I have many, many memories of trips to grandma’s house for the holidays. I was privileged to know both of my grandmothers and two of my great-grandmothers. And even though we lived in California for most of my childhood we usually made the long trip to Oklahoma at least every other year. Most times we traveled in the summer, but I have photos and memories of a few winter trips.
I was amused to hear someone speak last week about their impending trip to Colorado and the fact that the children traveling with them will at least be occupied by their DVD players. My brothers and I were occupied by arguing with each other, counting cars, recording license plates, singing, looking for animals, and playing my father’s favorite game- “name that car”. He challenged us to look at the oncoming traffic and name as many car makes and models as possible. If we also knew the year we got a bonus point. Believe it or not, I was pretty good at that game. Of course we also played our favorite game- “are we almost there?” You need to understand that we drove from California to Oklahoma, through the desert, at 45-55mph!!! There were many stretches of highway where it was perfectly legal to drive faster, but we seldom had a vehicle capable of doing so. And I only recall us having one car that ever had “air conditioning”. It actually had a little “car cooler”, which was an evaporative cooler that attached to the outside of the side window.
Other aspects of travel were quite different from what we would do today. Rather than stay in a motel we often pulled over to the side of the road for a few hours in the evening and simply slept in the car. Dad would wake up around 2am and continue on while it was relatively cool. I was a light sleeper in those days and usually woke up and talked to him until dawn. I loved to see the stars at night!
We also bought most of our food at grocery stores and ate at rest areas. Sometimes we alternated with meals at pancake houses because the food was cheap and filling. Mom packed things like homemade cookies and oranges picked from our trees for snacks. We never thought of asking for snacks from the gas station. Besides, the guys who ran out to fill the tank, wash the windows, and check the tire pressure seldom kept much more than a few sodas and candy bars for sale.
I looked forward to three things when we finally arrived at mother’s childhood home. Mama Della’s home in the country had lots of animals, lots of food, and a super comfy bed. She had one of those sofas that opened out flat. It didn’t have a bed inside that pulled out; the sofa just unlocked and the back of it dropped down. She placed a big feather mattress on top of that and piled on the quilts. It always seemed so cozy and comforting. There was always something fresh and warm to eat at Della’s. And if it wasn’t in the house we went out and picked it! I couldn’t believe at first that she made her own butter, until I watched her do it. Trips to Della’s always included laughter and stories, wagon rides, and walks to the pond. I have so many fond memories of those visits!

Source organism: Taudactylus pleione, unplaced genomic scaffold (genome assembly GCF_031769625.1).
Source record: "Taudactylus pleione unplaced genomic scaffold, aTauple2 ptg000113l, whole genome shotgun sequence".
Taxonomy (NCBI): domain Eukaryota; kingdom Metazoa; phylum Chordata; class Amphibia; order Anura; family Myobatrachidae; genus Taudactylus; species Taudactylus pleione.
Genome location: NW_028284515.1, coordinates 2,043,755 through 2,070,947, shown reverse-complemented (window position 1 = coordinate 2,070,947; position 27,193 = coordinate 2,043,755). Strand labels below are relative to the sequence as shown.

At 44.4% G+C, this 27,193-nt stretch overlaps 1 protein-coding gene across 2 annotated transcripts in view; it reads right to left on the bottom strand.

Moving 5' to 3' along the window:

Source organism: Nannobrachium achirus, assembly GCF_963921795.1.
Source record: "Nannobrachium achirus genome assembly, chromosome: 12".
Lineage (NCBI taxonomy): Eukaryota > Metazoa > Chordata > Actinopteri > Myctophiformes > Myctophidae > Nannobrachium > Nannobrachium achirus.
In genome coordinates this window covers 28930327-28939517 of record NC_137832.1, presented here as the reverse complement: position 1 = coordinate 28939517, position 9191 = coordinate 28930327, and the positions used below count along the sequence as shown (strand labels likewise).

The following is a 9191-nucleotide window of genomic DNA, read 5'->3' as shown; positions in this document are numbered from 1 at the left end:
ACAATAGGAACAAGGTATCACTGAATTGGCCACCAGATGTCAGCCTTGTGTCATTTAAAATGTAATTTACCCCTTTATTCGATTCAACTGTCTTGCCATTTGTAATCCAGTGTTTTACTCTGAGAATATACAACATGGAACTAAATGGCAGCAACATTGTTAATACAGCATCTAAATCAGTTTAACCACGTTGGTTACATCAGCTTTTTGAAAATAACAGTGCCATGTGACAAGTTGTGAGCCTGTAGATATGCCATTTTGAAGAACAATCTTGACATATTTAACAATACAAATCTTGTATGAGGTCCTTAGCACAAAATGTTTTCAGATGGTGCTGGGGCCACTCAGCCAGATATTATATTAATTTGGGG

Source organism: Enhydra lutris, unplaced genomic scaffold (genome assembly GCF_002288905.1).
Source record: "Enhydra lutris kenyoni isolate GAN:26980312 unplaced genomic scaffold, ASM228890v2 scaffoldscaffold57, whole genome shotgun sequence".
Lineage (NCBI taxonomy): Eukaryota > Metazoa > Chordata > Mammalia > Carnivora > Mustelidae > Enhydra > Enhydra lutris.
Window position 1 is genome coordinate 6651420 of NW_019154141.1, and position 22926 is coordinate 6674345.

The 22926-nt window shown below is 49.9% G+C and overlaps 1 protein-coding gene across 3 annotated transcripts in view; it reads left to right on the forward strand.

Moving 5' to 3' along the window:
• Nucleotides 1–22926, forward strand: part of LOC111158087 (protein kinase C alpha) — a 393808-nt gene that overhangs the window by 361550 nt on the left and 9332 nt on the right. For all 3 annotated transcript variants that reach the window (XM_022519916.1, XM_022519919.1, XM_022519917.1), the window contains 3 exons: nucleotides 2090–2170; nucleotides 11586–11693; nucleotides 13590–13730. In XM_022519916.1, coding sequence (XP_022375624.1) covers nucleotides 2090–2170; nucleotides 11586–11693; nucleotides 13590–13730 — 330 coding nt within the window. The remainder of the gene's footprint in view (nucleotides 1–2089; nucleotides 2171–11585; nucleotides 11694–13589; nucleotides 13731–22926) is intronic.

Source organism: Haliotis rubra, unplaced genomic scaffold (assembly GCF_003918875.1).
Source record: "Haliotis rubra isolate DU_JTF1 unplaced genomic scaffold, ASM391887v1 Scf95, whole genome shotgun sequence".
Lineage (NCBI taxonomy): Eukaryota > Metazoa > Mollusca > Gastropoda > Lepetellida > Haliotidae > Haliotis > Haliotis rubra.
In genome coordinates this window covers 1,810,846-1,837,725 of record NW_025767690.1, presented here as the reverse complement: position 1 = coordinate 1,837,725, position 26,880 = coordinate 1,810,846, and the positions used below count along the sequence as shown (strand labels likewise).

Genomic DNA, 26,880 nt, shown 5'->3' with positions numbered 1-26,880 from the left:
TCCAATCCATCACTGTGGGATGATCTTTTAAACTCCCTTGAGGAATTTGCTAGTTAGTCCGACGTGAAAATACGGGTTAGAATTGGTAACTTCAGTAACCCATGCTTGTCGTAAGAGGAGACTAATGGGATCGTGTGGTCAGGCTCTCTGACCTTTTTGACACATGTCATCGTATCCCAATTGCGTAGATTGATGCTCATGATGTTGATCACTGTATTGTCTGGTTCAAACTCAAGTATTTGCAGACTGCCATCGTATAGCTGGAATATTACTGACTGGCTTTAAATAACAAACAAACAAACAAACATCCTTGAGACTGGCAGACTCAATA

Big Mama, my Grandma Bea’s mother, had a tidy little house in town on Russell Street. I was fascinated by the fake parrot that hung on her porch! Her furniture had colorful slip covers and she changed them with the seasons. Her house had the subtle fragrance of the snuff she discreetly dipped all of her life. And she made the best pies I ever tasted! My favorites were pecan and peach, but I also liked the mincemeat pie she always made. Even Bea’s pies never quite rivaled her mother’s. Another odd thing that stayed in my memory was the black walnut tree in her back yard. That tree and its fruit were so much trouble that I was totally baffled by her affection for it. I thought the walnuts tasted bitter, but I suppose she used them because she had them.
Granny Simmons, my Granddad Lee’s mother, lived just down the street from Big Mama, next to Mrs. Craighead. Her house had the lowest ceilings I had ever seen, and her 6-foot height made them seem even lower. She kept rows and rows and rows of canned vegetables and fruits in every nook and cranny of her house. She had Grandma Moses prints on her living room wall that I fell in love with the first time I saw them. And she had the most intimidating demeanor you can imagine. I wasn’t afraid of her, but I was certainly polite and respectful in her house! She loved her roses and her chickens, but I wasn’t always sure she loved noisy little children.
My grandmother Beatrice is a part of many more memories than I can count because she lived in California near us and also traveled to Oklahoma nearly every year to see her mother. So she was usually at our table, her table, or Big Mama’s table to celebrate holidays with us. She cooked as though fifty people were expected, and every dish was worth a second helping. I remember her cornbread dressing so vividly I promise you I can smell it right now! She also made wonderful “yeast rolls” that she packed into bags for us to take home. After the big meal there was always a game of Aggravation and a late afternoon slice of pumpkin pie…and of course a cup of coffee. If you ever went to Gran’s house and the coffee pot was not on, it was probably broken.
As another holiday rolls around I hope you are making memories with your children and grandchildren. Though mine are far away I know they have other family members who will fill their plates with good food and their minds with happy memories!